Unexplained drug cost increases are the epicenter of some of the most polemic conversations in US health policy today.
Unexplained drug cost increases are the epicenter of some of the most polemic conversations in US health policy today. Raw material shortages, manufacturing issues, and generic drug market mergers and acquisitions are just some of the explanations pharmacy stakeholders posit to be responsible for the volatility.
But with about 80% of the prescription benefits market being controlled by just 3 pharmacy benefits managers (PBMs), namely Express Scripts, CVS, and OptumRx, many have expressed concern that the market has become dependent on anticompetitive behavior that may put upward pressure on prices. Formal federal inquiries have been launched to investigate the conventional PBM business model, but in the meantime, alternative models have started to emerge in the marketplace.
The pharmacy benefit version of the “fee-only financial adviser” has emerged in response to a desire among certain pharmacy stakeholders to bring true transparency to the drug pricing process. Although all PBM contracts with clients are viewable by both parties, PBMs operating under the traditional model often employ contractual wording that allows for pricing and reimbursement mechanisms that render clarity of expenditure and actual cost drivers to be elusive, and are designed to maximize the overall margin or “spread” for the PBM. Under the fiduciary model, contracts negotiated between PBMs, clients, and pharmacies are designed to be as understandable and transparent as possible, which, ostensibly, is meant to encourage the best therapeutic outcomes and financial interests for the clients (and their clients, enrollees, and patients).
There are fewer inherent conflicts of interest under a fee-only fiduciary model. There is no additional margin gained from favorable tier placement on high-cost/revenue drugs. Coverage and pricing considerations are limited to the cost-benefit of the therapy itself, eliminating agency cost.
Kent Thomas, cofounder of Pharmatrix, a PBM that champions the fiduciary model, explained to Pharmacy Times that any profits from this model come solely from fully disclosed administration fees. “The money paid to us by the client is completely disclosed, [and we get] not 1 cent more. There are no hidden fees, no stockholders,” he explained.
Meanwhile, traditional PBMs regularly engage in “spread pricing,” a strategy in which profits, obtained from price markups on generic prescriptions, are undisclosed to the client. This costs plan sponsors billions of each year, and it is completely legal.
National Community Pharmacists Association president and Blackrock Pharmacy owner Bradley J. Arthur, RPh, testified before the US House Judiciary Committee’s Subcommittee on Regulatory Reform, Commercial and Antitrust Law about what he described as the “undue influence” traditional PBMs have on patients, health plan sponsors, and pharmacies.
“Small community pharmacies like mine are faced on a daily basis with the impact of PBMs’ disproportionate market power,” Arthur said. “…The current situation and overall business climate that exists, in which market power is increasingly concentrated in an ever-shrinking number of corporations … makes me apprehensive.”
Although frustration with the status quo is evident, the market capitalization of traditional PBMs, which exceeds $30 billion, represents one of the major challenges for the fee-only financial advisor model. “The challenge is getting people to know [the fiduciary model] is an option,” Thomas told Pharmacy Times. “The traditional model has been in place for over 30 years, and that visibility sometimes works against us. Sometimes it’s financial, sometimes it’s political.”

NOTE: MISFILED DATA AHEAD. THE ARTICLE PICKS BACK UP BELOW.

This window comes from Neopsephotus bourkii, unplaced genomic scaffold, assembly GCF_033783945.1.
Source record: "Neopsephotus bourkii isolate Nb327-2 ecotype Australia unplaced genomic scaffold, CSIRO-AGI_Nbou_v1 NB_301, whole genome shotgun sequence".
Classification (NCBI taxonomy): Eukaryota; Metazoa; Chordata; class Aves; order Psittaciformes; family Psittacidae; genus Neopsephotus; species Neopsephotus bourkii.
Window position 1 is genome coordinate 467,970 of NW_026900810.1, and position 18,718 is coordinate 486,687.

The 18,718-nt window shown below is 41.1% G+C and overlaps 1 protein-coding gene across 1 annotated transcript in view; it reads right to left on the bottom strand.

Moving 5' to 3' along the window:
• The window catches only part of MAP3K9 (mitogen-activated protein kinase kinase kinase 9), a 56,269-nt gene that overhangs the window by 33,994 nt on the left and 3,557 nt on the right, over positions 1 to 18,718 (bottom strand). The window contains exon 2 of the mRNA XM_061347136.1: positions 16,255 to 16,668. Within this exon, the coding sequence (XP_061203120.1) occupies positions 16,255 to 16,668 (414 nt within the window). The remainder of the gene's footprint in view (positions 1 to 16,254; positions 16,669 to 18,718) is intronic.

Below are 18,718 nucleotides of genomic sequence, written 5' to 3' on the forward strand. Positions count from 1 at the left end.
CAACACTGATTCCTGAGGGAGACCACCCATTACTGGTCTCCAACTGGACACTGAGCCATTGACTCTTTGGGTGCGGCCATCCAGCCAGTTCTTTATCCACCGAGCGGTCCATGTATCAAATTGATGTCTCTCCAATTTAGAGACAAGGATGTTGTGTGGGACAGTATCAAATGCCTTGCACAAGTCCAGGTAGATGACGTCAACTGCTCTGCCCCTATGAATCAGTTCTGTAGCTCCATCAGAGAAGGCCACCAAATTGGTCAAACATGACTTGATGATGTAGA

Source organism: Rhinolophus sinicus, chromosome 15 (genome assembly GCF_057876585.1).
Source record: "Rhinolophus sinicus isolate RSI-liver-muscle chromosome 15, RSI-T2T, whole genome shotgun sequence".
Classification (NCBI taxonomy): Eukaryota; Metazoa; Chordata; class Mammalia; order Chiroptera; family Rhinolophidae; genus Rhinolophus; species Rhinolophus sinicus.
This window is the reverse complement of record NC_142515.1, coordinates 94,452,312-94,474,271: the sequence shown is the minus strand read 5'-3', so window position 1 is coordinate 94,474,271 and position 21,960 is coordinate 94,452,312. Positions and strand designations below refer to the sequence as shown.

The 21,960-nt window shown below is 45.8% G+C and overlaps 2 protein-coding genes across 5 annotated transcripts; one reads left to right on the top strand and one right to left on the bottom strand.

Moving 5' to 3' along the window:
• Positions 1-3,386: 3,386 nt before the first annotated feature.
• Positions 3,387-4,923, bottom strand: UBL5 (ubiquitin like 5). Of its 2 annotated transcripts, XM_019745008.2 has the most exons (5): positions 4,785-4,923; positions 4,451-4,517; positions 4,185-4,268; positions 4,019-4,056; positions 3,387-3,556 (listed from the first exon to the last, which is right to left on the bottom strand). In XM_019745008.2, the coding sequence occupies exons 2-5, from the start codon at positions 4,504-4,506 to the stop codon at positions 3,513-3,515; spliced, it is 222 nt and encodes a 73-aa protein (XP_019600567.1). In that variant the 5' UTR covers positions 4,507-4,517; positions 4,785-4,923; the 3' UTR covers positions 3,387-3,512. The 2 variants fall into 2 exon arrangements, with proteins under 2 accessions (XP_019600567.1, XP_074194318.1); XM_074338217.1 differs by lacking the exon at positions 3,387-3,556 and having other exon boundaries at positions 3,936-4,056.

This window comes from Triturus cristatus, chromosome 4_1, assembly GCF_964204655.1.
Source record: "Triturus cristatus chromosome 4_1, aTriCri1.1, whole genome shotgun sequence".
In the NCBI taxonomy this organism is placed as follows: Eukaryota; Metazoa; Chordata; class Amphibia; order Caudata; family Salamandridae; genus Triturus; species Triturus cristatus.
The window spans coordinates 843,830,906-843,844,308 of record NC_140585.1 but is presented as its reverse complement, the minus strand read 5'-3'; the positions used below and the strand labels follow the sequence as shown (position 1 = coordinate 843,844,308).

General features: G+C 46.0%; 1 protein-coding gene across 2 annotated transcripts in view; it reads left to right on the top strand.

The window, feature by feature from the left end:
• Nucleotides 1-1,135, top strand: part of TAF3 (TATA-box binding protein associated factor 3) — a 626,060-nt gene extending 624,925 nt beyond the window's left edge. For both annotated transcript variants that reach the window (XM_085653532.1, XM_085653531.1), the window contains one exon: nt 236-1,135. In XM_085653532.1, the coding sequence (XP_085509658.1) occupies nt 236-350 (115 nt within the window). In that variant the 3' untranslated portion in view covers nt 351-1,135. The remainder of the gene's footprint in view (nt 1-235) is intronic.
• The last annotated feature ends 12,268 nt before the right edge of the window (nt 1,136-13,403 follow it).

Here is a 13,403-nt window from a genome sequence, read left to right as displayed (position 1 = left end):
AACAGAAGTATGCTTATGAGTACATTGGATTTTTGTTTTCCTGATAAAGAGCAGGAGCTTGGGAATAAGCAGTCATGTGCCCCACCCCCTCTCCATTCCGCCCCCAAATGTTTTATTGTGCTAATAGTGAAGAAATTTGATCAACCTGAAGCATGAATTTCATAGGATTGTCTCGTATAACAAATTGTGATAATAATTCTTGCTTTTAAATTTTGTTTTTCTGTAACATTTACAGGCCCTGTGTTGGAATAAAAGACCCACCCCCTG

Beyond visibility, traditional PBMs are steadfast in their argument that their market share is precisely the key to keeping drug prices low for patients. Amy Bricker, RPh, vice president of retail contracting and strategy at Express Scripts, and Natalie Pons, CVS Health senior vice president and assistant general counsel, both argued that their scale and negotiating power translate into direct savings.
“Our scale helps level the playing field [and] also allows us to drive a hard bargain and lower costs for patients, clients, and taxpayers,” Dr. Bricker testified at the US House Subcommittee hearing. Larger, traditional PBMs can negotiate larger volume discounts than individual plans.
Thomas counters that evidence also exists that the fee-only financial advisor model also generates savings for clients. “It’s well documented,” he told Pharmacy Times, “and the results are irrefutable. Normally, we see 18% to 20% cost savings associated with improved outcomes for the patients.”
As for the future, Thomas believes that the market will push pharmacy stakeholders toward the fee-only financial adviser model in pharmacy benefits administration, despite the scale and influence of traditional PBMs. He attributes this to the added pressures for cost reduction and improved patient outcomes outlined in the Affordable Care Act (ACA). Pharmacy benefit is one of the fastest-growing components of the total health care bill.
“One of the really positive things about [the ACA] is that people controlling the financials of a company are much more engaged than they used to be with respect to health because it’s a giant expense now,” Thomas said. “CFOs are seeing there are a lot of ways to improve their efficiencies.” CFOs and other stakeholders have a vested interest in ensuring that health care plans are sustainable, and pharmacy benefits management is a key element of cost sustainability. Pharmacy claims can be pulled in almost real-time, and Thomas believes this will push more individuals into questioning the traditional PBM model.
“A savvy market will win the day,” he asserted.
This article is published in collaboration with the Directions in Pharmacy CE Conference program.